Greek Settlement and NecropolisRooms 2 - 3
The municipality of Lacco Ameno was the site of the Greek settlement of Pithekoussai (Pithecusae in Latin); the finds on display in rooms 2-3, dating from the eighth to the seventh centuries BC, come from the necropolis of San Montano and from the areas of the settlement (the Mazzola and Pastola districts and Monte Vico). They shed light on both the behaviour related to death and the funerary ideology of the colonists, and on the everyday life and trade networks involving the Near East and Greece, Apulia, Ionian Calabria, southern Etruria, Sardinia, Spain and Africa.
In the necropolis the children were inhumed inside amphorae or large pots (enchytrismoi) while adults were cremated and their ashes were placed beneath a large mound of stones. The grave goods consist of local pottery (Late Geometric fine wares, coarse ware and amphorae) and imported artefacts (Euboean, Corinthian and Near Eastern pottery, amphorae from Greece, the Greek islands and the eastern Mediterranean, impasto wares from Etruria, Latium and Campania). Female burials contain bronze ornaments and the richest graves had fibulae and hair rings made of electrum and silver; exotic objects appear in some graves, generally those of children, such as seals from the Aegean (the ‘Lyre-player seals’), Egyptian amulets and talismans, which had an apotropaic function, warding off bad luck.
One of the most important artefacts is the famous scarab with the cartouche of the pharaoh Bocchoris (718-712 BC), discovered in a burial (grave 325) which is one of the chronological cornerstones of Mediterranean archaeology.
This room contains some of the most important and celebrated finds from Ischia, dating to about the late eighth century BC: the celebrated ‘shipwreck krater’, a locally-produced Late Geometric vase used for wine, decorated with a fascinating figurative scene, and the famous ‘Nestor’s cup’, made in northern Ionia, which has one of the oldest inscriptions in Greek verse in the western Mediterranean.
The various artefacts from the Mazzola area, the site of a metal-working craft district, include a fragment of a krater bearing a painted inscription that indicates the name of the potter: ‘…inos m’epoise(v)’ (…inos made me): it is the oldest-known signature of a Greek artisan. The name is incomplete like the drawing of the winged creature depicted beneath the name, which has been interpreted by some scholars as a sphinx.
A small section is devoted to the inscriptions which document the close relationship between the Greeks of Pithecusae and peoples from the Near East, essentially Semitic peoples (Arameans and Phoenicians) who lived on the island during the second half of the eight century BC. The first document is a transport amphora from grave 575 (Late Geometric I) which is incised with graffiti that refer to the use of the amphora as a commercial container and as a funerary vase: the word “Kpln” (“double”) is written in Phoenician letters while one of the handles is incised with numeric signs interpreted as “200”, a number that may refer to the container’s capacity. The secondary use of the amphora as a funerary vessel for a small child is indicated by a triangular sign, which is probably a Semitic religious symbol, well-known in Phoenician and Punic contexts. Inscriptions in Phoenician script also appear on a miniscule fragment of a drinking cup (kantharos) made in Pithekoussai, dating to about twenty years after the amphora in grave 575, and on a dish made in Phoenicia.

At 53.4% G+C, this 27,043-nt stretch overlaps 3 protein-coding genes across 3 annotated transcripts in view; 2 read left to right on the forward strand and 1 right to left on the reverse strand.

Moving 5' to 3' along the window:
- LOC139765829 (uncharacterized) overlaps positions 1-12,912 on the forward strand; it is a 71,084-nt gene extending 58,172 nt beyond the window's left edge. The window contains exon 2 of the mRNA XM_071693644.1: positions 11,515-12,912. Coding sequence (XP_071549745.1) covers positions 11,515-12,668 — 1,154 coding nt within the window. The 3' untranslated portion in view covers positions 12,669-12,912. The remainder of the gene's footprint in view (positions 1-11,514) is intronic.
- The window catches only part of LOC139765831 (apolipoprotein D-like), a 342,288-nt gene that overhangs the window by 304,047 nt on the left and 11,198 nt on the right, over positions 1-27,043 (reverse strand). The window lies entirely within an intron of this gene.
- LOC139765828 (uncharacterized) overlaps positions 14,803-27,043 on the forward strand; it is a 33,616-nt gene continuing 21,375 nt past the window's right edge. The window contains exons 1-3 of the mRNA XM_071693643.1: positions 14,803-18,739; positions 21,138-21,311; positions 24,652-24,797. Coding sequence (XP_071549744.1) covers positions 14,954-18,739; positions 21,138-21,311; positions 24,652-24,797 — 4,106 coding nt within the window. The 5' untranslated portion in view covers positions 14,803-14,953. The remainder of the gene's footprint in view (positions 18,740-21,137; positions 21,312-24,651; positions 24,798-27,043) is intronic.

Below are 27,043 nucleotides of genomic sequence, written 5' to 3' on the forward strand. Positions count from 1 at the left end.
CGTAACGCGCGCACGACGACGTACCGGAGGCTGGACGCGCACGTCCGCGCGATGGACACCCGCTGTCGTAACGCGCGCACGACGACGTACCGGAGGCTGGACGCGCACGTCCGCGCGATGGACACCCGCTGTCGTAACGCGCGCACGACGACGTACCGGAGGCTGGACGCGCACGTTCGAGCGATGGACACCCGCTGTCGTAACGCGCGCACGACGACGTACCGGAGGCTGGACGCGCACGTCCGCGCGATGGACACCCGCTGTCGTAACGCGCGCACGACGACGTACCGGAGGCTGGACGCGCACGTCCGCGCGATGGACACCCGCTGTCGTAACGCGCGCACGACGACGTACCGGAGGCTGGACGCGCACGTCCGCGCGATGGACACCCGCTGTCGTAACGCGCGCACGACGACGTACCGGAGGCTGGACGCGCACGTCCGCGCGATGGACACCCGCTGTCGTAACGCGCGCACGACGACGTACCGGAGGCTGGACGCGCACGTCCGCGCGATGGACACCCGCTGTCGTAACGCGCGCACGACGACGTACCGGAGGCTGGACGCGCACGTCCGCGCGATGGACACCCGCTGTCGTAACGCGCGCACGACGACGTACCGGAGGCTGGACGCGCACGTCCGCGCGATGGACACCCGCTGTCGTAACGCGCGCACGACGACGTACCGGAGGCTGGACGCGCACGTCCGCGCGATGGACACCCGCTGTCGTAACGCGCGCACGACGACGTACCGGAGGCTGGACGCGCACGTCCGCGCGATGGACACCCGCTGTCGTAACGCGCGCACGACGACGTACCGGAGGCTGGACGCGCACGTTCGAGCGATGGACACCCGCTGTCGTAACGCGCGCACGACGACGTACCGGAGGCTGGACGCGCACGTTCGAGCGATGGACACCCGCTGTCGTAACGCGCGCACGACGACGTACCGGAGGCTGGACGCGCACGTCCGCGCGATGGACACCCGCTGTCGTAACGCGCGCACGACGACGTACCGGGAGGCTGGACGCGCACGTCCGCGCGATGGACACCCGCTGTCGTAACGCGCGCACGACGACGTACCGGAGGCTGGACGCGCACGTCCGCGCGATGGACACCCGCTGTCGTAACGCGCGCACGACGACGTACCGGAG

La Coppa di Nestore
Kotyle imported from Rhodes with graffiti inscription in verse, known as “Nestor’s Cup”, found in Tomb 168 of the necropolis of San Montano (Lacco Ameno), around 725 BC. The cup is engraved with three verses in the Euboic alphabet that allude to the famous Cup of Nestor, described in the Iliad. The text reads: “Nestor’s… the cup good to drink from. But whoever drinks from this cup, immediately the desire of love for Aphrodite with the beautiful crown will seize him”.
Cratere del Naufragio
Crater painted with a shipwreck scene, sporadic, from the necropolis of San Montano (Lacco Ameno), end of the 8th century B.C. It is one of the oldest examples of figurative vase painting found in Italy. The scene reproduces a sea full of fish and men trying to save themselves. Under a large upturned ship, sailors are represented swimming for escape, while one of them has already ended up with his head in the mouth of a huge fish.
Vaso “delle Parche”
Barrel-shaped vase with painted decoration, found in Tomb 984 of the necropolis of San Montano (Lacco Ameno), second half of the 8th century B.C. The vase, with its particular barrel shape, was found in a cremation tomb. On the neck are depicted three women with the spindle, probably to be identified with the three Fates who, traditionally, “spin” the destiny of men.
Frammento con iscrizione
Fragment of a painted crater, found in the artisan district of Mazzola, end of the 8th century B.C. The small fragment of the rim and shoulder, pertaining to a crater, bears a retrograde painted inscription “… inos m’epoiese” (“… inos made me”), one of the oldest testimonies relating to the signature of a potter. In addition to the incomplete name, we can see the drawing of a winged figure, difficult to read, probably to be identified with a sphinx.